What’s been happening in the US these days makes Britain look like an island of sanity. Yes, we’re led by a buffoon who can’t remember from one minute to the next which direction he’s leading us in, only that he wants to lead, but at least he’s not inciting armed mobs to storm Parliament.
Admittedly, Boris Johnson did–with only a bit of exaggeration on my part–invite a virus in to storm the population, but the times we’re living through set a low bar for political wisdom. The last time I looked the bar was underground and you could shuffle across it without having to lift your feet out of the dead leaves. So yes, he lost control of a pandemic through stupidity and for political gain–not to mention financial gain, although I have no evidence that he’s personally one of the beneficiaries. But hey, look, no armed mobs inside Parliament!
So yeah, we’re doing fine. Let’s check in on Brexit, shall we?
Brexiteer Bill Cash (he’s a Conservative and a Member of Parliament, known as Sir Bill to his nearest and dearest) compared Brexit to the end of the Stuart dynasty.
How’d the Stuart dynasty end? Not well if you were a Stuart. Well enough if you weren’t either a Stuart or Catholic. We could call the transition either a coup or an invasion, depending on our mood. Since I haven’t decided what mood we’re in, we’ll leave both possibilities on the coffee table.
The last Stuart king was (gasp!) Catholic. That upset enough powerful people, but then he had the temerity to have a son, who even before he was out of diapers was clearly a Catholic-in-training. In fact, he’d barely had time to get into diapers before England’s Protestant elite invited William of Orange (whose wife, Mary, was the king’s Protestant daughter) to invade. Which he did, and James looked at the cards he was holding and–probably wisely–fled.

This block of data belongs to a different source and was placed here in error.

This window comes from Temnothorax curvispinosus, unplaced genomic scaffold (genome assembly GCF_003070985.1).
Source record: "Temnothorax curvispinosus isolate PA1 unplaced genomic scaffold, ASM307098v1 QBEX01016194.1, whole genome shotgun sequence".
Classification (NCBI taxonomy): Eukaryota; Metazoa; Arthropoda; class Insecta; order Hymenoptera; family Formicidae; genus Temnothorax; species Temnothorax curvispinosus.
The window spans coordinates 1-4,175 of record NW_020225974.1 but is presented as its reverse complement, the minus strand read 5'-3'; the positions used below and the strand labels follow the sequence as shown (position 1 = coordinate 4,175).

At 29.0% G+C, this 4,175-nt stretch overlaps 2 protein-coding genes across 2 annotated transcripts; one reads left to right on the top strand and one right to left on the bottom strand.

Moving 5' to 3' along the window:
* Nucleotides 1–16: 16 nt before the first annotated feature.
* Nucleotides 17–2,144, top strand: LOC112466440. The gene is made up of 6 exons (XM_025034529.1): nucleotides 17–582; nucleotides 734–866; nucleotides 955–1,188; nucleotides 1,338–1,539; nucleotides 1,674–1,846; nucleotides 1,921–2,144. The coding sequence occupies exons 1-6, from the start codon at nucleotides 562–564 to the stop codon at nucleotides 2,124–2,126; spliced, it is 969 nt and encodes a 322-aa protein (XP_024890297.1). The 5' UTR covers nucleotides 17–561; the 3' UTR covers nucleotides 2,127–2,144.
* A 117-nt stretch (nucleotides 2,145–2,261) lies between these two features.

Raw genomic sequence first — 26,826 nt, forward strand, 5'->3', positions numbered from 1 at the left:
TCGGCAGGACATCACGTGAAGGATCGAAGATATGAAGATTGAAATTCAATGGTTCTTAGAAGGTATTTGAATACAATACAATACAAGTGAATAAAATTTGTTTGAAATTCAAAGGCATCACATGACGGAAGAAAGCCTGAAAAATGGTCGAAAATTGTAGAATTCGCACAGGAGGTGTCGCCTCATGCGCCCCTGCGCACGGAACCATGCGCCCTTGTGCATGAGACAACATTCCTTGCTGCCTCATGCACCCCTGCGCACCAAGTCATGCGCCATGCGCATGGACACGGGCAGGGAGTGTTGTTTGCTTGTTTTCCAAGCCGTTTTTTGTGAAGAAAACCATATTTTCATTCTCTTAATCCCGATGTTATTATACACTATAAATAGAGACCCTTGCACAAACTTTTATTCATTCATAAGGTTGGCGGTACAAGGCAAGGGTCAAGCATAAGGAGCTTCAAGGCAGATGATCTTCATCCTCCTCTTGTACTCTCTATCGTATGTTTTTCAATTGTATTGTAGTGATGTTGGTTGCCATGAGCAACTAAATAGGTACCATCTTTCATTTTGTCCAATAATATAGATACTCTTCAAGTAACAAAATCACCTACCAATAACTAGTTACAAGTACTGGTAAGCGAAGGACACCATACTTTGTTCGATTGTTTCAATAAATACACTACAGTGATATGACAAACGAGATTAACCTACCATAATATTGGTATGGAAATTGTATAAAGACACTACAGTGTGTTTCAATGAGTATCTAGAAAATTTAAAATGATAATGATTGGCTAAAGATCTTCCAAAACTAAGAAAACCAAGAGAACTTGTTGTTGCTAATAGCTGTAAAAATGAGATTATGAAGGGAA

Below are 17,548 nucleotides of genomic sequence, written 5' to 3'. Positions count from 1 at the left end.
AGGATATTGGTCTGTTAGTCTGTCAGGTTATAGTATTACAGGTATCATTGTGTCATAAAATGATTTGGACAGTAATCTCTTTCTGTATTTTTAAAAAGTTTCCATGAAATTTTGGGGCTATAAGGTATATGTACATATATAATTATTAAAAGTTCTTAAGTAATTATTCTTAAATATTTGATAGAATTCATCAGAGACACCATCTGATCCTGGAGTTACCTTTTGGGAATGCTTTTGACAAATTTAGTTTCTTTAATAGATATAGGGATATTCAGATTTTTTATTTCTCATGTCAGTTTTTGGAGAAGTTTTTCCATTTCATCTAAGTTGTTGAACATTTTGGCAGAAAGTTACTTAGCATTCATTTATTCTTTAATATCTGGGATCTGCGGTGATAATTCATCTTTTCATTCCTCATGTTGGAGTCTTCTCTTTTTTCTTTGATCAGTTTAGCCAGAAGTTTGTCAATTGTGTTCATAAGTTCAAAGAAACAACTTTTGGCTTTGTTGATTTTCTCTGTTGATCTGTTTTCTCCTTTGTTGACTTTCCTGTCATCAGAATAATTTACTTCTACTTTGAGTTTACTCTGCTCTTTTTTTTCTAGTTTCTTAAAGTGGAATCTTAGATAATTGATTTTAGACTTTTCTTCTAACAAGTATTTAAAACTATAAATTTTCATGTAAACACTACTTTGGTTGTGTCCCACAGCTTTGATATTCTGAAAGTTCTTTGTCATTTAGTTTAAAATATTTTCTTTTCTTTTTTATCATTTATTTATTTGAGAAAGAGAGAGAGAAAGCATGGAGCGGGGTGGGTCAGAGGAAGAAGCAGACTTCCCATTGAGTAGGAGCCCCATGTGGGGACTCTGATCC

But having been invited to the card party, Will and Mary found that the hosts got to decide how the game was going to be played. And that, kiddies, is called the Glorious Revolution, because the hosts limited the monarchy’s power, handing it to Parliament.
It’s also called that because the winning side went on to write the schoolbooks.
Is Brexit the Glorious Revolution all over again? Only if the Brexiteers get a free hand in writing the schoolbooks.
But we’re not far enough away yet to worry about schoolbooks. We’re worried about the country getting slapped in the face with the dead fish of a half-thought-through border arrangement between Northern Ireland and the Republic of Ireland.
That’s a horrible, half-thought-through metaphor. Sorry. If it hadn’t made me laugh–and if it didn’t have some truth to it–I’d replace it with something marginally more sensible.
What I’m talking about is that during the endless Brexit negotiations, relatively sane politicians were afraid of restarting the Troubles in Northern Ireland, so Boris Johnson was under a lot of pressure not to mess up the Good Friday Agreement which (a) ended them and (b) established an invisible border between the Irish Republic and Northern Ireland. It let goods and people flow between the two without so much as a wave or a wink from an official.
The problem was how to keep that when the rest of Britain separated from the E.U. and the laws and regulations go out of synch, making barriers and inspections and paperwork necessary. The negotiators never found more than two possibilities: Either you have a visible, functioning border dividing the two parts of Ireland or you have one between Northern Ireland and the rest of Britain. Britain didn’t like either solution, and the problem stumped savvier politicians than Johnson, including Theresa May.
I never expected to say anything good about May, but there you go, I just did: She had the smarts to know it was a problem. Johnson just signed an agreement putting the border between Northern Ireland and the rest of Britain, lied about it, and figured something would come along to save his hash. Paperwork? he said. There won’t be any paperwork. It’ll all be seamless.
It’s not, and the transition has found any number of companies in Britain waking up to discover that they need all the paperwork Johnson told them they wouldn’t. Trucks are getting stuck at what’s now an internal border somewhere in the middle of the Irish Sea. We’re hearing tales about British companies that no longer deliver to Northern Ireland, although I have no idea if we’re talking about two companies or several thousand.